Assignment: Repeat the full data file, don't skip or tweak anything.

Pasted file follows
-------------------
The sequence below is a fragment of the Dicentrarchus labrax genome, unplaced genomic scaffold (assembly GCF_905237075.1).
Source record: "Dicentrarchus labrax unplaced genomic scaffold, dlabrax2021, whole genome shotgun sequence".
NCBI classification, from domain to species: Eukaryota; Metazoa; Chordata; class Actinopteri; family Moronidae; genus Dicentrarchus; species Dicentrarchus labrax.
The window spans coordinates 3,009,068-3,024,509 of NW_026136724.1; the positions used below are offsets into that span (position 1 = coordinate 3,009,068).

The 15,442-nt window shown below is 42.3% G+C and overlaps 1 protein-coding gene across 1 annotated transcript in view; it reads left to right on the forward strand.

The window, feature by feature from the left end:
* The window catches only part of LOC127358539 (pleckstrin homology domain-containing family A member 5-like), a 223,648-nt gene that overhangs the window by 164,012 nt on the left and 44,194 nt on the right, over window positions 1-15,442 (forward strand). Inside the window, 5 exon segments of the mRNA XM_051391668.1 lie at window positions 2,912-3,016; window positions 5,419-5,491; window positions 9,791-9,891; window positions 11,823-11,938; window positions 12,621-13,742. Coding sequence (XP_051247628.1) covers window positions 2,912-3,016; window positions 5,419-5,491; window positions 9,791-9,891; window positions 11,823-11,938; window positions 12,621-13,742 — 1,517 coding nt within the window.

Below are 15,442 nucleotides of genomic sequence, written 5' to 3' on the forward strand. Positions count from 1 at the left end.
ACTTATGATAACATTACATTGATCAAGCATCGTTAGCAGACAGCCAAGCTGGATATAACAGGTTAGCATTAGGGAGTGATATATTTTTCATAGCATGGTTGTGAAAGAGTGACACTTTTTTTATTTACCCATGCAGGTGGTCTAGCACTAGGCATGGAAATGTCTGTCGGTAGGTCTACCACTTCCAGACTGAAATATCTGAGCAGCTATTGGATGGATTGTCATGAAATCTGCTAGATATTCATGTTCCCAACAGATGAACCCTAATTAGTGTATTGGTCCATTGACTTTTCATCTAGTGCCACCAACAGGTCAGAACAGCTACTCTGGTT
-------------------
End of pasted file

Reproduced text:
The sequence below is a fragment of the Dicentrarchus labrax genome, unplaced genomic scaffold (assembly GCF_905237075.1).
Source record: "Dicentrarchus labrax unplaced genomic scaffold, dlabrax2021, whole genome shotgun sequence".
NCBI classification, from domain to species: Eukaryota; Metazoa; Chordata; class Actinopteri; family Moronidae; genus Dicentrarchus; species Dicentrarchus labrax.
The window spans coordinates 3,009,068-3,024,509 of NW_026136724.1; the positions used below are offsets into that span (position 1 = coordinate 3,009,068).

The 15,442-nt window shown below is 42.3% G+C and overlaps 1 protein-coding gene across 1 annotated transcript in view; it reads left to right on the forward strand.

The window, feature by feature from the left end:
* The window catches only part of LOC127358539 (pleckstrin homology domain-containing family A member 5-like), a 223,648-nt gene that overhangs the window by 164,012 nt on the left and 44,194 nt on the right, over window positions 1-15,442 (forward strand). Inside the window, 5 exon segments of the mRNA XM_051391668.1 lie at window positions 2,912-3,016; window positions 5,419-5,491; window positions 9,791-9,891; window positions 11,823-11,938; window positions 12,621-13,742. Coding sequence (XP_051247628.1) covers window positions 2,912-3,016; window positions 5,419-5,491; window positions 9,791-9,891; window positions 11,823-11,938; window positions 12,621-13,742 — 1,517 coding nt within the window.

Below are 15,442 nucleotides of genomic sequence, written 5' to 3' on the forward strand. Positions count from 1 at the left end.
ACTTATGATAACATTACATTGATCAAGCATCGTTAGCAGACAGCCAAGCTGGATATAACAGGTTAGCATTAGGGAGTGATATATTTTTCATAGCATGGTTGTGAAAGAGTGACACTTTTTTTATTTACCCATGCAGGTGGTCTAGCACTAGGCATGGAAATGTCTGTCGGTAGGTCTACCACTTCCAGACTGAAATATCTGAGCAGCTATTGGATGGATTGTCATGAAATCTGCTAGATATTCATGTTCCCAACAGATGAACCCTAATTAGTGTATTGGTCCATTGACTTTTCATCTAGTGCCACCAACAGGTCAGAACAGCTACTCTGGTT